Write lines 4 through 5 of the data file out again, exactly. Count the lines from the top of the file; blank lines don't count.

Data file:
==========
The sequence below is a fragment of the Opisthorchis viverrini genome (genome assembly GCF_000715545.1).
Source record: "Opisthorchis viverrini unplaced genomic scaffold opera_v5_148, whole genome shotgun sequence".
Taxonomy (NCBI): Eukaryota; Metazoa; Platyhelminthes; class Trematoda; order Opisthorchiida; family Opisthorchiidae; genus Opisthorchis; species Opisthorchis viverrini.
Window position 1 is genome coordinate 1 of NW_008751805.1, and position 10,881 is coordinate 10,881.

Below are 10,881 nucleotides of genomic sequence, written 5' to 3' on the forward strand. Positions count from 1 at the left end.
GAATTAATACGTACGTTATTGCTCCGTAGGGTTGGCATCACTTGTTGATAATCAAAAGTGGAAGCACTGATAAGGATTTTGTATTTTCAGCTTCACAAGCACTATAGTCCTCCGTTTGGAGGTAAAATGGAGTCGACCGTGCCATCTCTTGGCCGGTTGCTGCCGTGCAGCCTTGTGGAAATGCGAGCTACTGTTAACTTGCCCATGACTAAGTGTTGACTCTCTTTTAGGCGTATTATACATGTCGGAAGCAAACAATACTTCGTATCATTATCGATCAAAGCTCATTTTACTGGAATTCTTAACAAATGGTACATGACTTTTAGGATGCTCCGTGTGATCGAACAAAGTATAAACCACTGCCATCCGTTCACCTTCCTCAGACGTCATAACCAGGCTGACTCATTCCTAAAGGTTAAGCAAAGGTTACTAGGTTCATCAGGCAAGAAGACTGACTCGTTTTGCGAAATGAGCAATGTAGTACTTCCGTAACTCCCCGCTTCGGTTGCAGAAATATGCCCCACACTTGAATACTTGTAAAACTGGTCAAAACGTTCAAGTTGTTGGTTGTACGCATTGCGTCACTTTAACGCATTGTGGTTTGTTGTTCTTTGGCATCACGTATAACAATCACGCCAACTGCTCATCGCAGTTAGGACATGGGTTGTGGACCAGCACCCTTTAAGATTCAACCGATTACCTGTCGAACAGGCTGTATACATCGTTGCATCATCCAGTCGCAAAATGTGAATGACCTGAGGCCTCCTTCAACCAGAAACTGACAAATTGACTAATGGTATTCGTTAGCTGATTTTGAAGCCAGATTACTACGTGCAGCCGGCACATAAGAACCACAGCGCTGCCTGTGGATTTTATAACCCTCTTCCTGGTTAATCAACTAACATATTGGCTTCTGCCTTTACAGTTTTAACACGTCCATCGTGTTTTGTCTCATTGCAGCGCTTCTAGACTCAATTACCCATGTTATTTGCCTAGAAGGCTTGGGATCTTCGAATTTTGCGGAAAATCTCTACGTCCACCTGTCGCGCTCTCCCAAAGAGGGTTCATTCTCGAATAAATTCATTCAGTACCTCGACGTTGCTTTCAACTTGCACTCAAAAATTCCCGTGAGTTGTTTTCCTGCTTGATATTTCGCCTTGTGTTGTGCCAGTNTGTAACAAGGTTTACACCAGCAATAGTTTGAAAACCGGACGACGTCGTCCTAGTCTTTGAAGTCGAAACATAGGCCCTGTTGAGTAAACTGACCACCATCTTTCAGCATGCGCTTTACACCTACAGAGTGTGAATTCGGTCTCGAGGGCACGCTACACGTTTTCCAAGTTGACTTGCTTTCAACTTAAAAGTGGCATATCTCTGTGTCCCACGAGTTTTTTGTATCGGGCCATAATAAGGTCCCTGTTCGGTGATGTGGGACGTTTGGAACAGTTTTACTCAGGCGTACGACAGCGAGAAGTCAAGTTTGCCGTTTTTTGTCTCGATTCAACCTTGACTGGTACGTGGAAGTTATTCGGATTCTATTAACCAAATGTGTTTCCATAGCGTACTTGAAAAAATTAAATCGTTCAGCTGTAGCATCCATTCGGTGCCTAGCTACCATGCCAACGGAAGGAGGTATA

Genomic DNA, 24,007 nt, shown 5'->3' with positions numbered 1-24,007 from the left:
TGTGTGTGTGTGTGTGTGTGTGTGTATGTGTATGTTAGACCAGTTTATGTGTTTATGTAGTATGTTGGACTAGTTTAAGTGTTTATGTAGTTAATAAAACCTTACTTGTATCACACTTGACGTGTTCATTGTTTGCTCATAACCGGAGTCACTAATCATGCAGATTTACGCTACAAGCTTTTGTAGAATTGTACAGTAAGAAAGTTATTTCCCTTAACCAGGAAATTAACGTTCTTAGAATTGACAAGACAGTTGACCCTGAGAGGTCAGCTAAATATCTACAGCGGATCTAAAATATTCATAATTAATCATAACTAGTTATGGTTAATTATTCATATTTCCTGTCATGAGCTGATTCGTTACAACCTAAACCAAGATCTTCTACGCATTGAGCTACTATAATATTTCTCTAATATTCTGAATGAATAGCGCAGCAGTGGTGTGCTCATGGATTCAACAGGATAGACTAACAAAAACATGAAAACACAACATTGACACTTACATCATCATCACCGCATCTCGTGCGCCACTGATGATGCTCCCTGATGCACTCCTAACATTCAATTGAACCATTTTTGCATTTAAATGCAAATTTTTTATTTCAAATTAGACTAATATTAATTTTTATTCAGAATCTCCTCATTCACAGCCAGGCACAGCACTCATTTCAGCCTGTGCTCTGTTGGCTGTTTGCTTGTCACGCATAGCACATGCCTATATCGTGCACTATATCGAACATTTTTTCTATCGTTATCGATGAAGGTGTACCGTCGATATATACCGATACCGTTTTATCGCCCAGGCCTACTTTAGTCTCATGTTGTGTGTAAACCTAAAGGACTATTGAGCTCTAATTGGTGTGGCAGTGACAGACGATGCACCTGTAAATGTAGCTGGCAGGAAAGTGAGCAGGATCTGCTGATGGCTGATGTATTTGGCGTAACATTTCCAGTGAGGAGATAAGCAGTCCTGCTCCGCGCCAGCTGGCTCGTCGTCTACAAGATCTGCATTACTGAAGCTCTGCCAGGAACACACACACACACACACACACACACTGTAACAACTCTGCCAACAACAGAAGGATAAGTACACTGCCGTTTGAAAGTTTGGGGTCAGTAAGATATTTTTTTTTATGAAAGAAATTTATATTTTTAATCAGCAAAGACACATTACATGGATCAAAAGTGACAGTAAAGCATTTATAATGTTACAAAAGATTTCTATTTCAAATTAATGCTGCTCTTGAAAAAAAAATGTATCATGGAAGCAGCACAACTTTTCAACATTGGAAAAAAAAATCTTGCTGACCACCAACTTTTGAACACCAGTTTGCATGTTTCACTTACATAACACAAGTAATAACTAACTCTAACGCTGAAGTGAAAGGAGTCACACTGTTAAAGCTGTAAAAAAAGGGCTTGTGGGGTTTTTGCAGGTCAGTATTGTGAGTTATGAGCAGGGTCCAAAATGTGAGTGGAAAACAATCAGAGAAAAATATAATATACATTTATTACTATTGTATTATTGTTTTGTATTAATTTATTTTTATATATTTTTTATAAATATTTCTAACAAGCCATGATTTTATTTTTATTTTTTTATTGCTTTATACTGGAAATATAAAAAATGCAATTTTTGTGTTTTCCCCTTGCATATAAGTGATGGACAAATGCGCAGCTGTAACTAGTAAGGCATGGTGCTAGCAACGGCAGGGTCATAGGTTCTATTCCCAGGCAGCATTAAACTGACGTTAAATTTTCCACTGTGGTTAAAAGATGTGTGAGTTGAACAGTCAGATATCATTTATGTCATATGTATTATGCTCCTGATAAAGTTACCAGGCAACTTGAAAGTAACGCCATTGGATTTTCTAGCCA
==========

Window position 1 is genome coordinate 1 of NW_008751805.1, and position 10,881 is coordinate 10,881.

Below are 10,881 nucleotides of genomic sequence, written 5' to 3' on the forward strand. Positions count from 1 at the left end.